Date of Award

Spring 5-17-2013

Degree Type

Dissertation-Restricted

Degree Name

Ph.D.

Degree Program

Special Education

Department

Special Education and Habilitative Services

Major Professor

Linda Flynn, Ph. D.

Second Advisor

Louis V. Paradise, Ph. D

Third Advisor

Jan Janz, Ph. D.

Fourth Advisor

Paul Bole, Ph. D.

Abstract

Although standards-based IEP goals have been mandated in many states for almost a decade, their effectiveness is unknown. Standards-based IEP goals were first created to meet the requirements of No Child Left Behind and Individuals with Disabilities Education Improvement Act, which increased accountability for all students as well as those with disabilities, while providing targets for state standardized test scores and ensuring access to, and progress in, the general education curriculum for students with disabilities. Factors, such as teacher training, collaboration, and accountability may influence teachers’ perceptions of aligning IEP goals to grade level expectations. Using a survey, this study examined teachers’ perceptions of the efficacy of standards-based IEP goals. One hundred prekindergarten and kindergarten female teachers responded to the survey. Calculations from a linear regression indicated that a relationship existed between the usage of standards-based goals and curriculum-based measures. Results also indicated that teachers may choose to ignore standards-based IEP goals at times to focus on individual students’ needs. Overall, teachers reported that they wrote or gave input into the development of IEPs. However, not all teachers recognized the benefits of students with disabilities in general education classrooms, despite indicating that accommodations and modifications were generally defined. Future research suggestions include investigating perceptions regarding standards-based IEP goals in terms of type of disability of the student. Additionally, a review of personnel preparation programs could provide additional information about the training that teachers receive regarding standards-based IEP goals.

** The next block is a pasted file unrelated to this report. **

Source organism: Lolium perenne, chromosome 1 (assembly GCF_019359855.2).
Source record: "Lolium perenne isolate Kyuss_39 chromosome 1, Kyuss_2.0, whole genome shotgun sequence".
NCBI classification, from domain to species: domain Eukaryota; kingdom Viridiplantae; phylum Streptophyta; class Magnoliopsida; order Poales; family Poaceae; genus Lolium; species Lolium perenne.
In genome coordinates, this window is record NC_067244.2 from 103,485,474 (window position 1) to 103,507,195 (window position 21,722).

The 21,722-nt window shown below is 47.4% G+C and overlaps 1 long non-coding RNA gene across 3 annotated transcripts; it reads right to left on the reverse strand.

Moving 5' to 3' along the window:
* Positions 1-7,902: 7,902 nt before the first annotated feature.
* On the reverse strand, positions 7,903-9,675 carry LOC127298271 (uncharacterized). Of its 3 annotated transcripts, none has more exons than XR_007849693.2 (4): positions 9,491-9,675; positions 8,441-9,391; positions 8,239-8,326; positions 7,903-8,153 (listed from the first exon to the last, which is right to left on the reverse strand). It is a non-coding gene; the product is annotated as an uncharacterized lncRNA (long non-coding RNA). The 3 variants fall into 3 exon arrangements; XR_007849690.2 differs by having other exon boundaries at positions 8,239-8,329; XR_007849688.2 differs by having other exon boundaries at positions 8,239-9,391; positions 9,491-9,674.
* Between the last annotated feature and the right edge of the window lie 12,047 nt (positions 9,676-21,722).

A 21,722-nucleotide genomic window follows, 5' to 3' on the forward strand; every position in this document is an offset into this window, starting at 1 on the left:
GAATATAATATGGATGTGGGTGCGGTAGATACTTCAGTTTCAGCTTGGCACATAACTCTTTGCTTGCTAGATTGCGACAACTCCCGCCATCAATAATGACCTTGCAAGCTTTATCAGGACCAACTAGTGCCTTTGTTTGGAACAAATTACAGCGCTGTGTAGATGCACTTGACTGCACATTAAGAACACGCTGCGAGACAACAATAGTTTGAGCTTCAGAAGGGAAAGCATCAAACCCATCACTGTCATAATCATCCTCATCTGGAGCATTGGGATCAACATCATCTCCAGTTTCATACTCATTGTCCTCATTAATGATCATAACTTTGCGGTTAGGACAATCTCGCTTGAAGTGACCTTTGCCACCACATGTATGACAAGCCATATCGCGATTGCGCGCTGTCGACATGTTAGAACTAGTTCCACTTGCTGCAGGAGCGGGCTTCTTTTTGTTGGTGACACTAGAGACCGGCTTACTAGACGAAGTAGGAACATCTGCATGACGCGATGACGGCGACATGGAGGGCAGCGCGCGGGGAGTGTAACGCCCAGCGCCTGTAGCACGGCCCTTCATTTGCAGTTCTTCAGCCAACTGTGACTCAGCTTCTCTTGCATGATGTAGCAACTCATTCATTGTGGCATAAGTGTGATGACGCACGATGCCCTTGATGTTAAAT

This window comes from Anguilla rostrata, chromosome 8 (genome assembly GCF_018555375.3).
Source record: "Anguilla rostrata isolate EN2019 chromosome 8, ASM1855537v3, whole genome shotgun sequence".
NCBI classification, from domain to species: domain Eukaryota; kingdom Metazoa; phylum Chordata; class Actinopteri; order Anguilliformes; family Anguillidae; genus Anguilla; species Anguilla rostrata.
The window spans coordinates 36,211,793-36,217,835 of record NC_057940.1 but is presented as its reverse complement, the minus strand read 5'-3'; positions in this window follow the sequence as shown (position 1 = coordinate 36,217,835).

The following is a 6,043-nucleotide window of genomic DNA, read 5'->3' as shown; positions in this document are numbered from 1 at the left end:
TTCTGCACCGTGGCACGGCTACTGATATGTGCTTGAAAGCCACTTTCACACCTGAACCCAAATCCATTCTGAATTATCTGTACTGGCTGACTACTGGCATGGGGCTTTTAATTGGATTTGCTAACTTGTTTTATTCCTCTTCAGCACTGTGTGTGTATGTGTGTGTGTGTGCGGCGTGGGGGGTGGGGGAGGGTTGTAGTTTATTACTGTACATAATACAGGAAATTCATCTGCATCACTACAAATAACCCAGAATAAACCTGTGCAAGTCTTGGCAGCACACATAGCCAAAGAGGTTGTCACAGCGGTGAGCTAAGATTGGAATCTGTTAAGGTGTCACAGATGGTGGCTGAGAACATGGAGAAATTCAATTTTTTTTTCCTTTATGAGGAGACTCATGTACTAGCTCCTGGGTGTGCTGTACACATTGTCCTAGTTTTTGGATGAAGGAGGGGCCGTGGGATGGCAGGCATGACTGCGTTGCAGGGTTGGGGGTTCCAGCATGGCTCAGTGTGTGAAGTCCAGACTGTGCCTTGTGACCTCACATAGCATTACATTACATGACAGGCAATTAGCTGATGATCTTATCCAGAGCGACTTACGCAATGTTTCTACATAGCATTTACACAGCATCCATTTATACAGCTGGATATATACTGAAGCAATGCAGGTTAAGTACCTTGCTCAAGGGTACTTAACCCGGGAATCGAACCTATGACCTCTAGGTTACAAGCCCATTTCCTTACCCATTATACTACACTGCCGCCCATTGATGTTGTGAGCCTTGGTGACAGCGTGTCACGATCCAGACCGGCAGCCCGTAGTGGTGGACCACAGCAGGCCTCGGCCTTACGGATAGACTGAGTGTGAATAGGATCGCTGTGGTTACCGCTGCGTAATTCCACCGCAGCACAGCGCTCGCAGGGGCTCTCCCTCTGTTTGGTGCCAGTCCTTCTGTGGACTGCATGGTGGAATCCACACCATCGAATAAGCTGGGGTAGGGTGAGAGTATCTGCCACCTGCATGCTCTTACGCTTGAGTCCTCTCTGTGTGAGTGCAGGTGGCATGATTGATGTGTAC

Rights

The University of New Orleans and its agents retain the non-exclusive license to archive and make accessible this dissertation or thesis in whole or in part in all forms of media, now or hereafter known. The author retains all other ownership rights to the copyright of the thesis or dissertation.

Creative Commons License

Creative Commons Attribution-Noncommercial-No Derivative Works 3.0 License
This work is licensed under a Creative Commons Attribution-Noncommercial-No Derivative Works 3.0 License.

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